Bloomberg first reported that the company has halted machine testing and that the Scout team, which has around 400 employees worldwide, is being disbanded.
However, Alisa Carroll, an Amazon spokesperson, told The Verge that the company is “not abandoning the Scout program entirely”: “We are reducing the program while maintaining a Scout team.”
“We worked to create a unique delivery experience during our Scout limited field test, but we learned through feedback that there were aspects of the program that weren’t meeting customers’ needs, “As a result, we’re wrapping up our field tests and refocusing the program.”
During this transition, we are working with employees to match them to open roles that best match their experience and skills.”
Scout was introduced in 2019 and has since been tested in several states. The machine joins an increasing number of semi-autonomous delivery robots, ranging from cooler-sized wheeled robots like Scout and industry leader Starship Technologies to “pods” the size of small cars like those tested by Uber Eats and autonomous driving startup Nuro, and currently deployed in China by Amazon’s e-commerce rival Alibaba.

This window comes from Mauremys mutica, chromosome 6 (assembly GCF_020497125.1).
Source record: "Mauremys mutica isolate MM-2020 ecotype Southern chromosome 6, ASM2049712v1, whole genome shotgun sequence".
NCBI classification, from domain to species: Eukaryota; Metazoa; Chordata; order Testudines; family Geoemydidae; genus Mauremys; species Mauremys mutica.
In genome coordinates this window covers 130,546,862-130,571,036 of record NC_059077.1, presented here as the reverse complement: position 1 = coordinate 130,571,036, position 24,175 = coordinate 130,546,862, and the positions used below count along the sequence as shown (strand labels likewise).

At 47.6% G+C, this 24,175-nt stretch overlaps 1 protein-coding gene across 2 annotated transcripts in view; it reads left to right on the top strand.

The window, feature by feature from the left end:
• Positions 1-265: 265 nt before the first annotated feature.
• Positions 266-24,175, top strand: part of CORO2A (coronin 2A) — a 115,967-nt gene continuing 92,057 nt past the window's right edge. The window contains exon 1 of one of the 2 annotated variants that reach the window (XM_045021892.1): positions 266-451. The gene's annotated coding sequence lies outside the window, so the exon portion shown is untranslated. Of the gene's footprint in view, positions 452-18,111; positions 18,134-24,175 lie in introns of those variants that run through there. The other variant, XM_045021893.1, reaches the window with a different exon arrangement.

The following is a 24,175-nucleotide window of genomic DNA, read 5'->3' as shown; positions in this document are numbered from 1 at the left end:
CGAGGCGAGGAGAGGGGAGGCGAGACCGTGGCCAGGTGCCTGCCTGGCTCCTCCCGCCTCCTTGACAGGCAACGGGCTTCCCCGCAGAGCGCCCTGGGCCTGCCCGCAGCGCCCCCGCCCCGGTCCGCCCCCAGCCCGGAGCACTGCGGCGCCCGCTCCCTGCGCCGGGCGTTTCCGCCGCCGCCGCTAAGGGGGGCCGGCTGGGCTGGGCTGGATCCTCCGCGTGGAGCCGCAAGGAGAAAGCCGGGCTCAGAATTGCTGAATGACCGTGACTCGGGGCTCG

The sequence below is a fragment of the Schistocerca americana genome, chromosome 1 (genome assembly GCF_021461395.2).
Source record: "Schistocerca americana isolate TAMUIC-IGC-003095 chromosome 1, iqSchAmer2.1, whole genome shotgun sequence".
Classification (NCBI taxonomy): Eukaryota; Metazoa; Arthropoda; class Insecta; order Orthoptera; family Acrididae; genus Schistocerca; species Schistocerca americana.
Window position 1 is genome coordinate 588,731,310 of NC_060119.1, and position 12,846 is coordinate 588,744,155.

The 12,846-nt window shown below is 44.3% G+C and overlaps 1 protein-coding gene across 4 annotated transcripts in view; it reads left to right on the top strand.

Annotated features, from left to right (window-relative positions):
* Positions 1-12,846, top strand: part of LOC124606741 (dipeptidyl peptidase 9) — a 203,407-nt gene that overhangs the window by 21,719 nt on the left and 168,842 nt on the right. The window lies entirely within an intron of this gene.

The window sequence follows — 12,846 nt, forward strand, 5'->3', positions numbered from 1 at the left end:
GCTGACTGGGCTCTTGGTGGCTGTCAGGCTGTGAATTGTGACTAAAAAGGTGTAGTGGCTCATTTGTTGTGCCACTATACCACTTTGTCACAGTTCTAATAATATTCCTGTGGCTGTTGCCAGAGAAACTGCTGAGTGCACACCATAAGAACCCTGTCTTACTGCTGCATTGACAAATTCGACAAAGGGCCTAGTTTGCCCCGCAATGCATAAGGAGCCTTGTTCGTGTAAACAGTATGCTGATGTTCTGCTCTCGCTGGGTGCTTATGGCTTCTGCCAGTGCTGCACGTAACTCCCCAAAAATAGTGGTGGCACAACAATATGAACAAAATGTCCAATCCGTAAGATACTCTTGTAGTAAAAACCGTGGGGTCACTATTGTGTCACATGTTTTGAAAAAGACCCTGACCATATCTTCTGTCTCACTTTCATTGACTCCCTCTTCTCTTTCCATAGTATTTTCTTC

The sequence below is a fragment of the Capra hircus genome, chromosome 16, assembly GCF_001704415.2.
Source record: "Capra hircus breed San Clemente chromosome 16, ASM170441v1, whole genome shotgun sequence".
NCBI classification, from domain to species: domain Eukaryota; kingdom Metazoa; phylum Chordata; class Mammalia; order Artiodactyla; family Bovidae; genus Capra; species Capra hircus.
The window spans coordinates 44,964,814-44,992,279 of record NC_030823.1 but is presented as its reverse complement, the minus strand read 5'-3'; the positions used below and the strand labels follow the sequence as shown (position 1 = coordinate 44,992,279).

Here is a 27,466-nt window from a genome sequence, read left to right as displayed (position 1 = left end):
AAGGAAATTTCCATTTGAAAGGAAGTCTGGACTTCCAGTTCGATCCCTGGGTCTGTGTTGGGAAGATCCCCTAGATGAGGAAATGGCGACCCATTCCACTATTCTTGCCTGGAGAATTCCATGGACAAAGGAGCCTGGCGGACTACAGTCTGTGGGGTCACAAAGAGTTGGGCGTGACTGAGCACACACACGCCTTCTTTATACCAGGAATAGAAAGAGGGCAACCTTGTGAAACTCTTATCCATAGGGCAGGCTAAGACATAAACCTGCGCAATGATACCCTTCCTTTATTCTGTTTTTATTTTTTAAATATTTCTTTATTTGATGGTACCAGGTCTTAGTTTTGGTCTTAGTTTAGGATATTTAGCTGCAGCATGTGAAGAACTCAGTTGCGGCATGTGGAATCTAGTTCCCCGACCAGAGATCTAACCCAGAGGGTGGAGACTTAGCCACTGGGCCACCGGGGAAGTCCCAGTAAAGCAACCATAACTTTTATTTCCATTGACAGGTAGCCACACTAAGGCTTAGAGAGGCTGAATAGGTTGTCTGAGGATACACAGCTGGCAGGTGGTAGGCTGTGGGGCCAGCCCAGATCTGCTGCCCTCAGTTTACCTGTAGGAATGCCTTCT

In most cases, the robots will handle “last mile” deliveries, meaning they will transport packages from local distribution centers to customers’ front doors. However, as Amazon’s Scout failure suggests, the economics of this technology are not certain.
Although the robots are nominally autonomous, they frequently require remote supervision, particularly when they encounter unexpected situations. They’re also slow, moving at a walking pace, giving them little advantage over traditional couriers.
According to Bloomberg, Amazon’s decision to discontinue Scout testing is part of a company-wide effort to reduce more speculative investments as growth in its core retail sector slows.
Amazon Glow, an interactive, family-friendly video device, was recently discontinued, and the company is winding down its telehealth service, Amazon Care, by the end of the year.
It will be interesting to see if Amazon Prime Air, its drone delivery service, survives this purge.
Although the project was announced in 2016, there have been numerous reports of mismanagement, unrealistic expectations, and high employee turnover within the team in recent years. Scout has gone astray. Could Prime Air be the next to go down?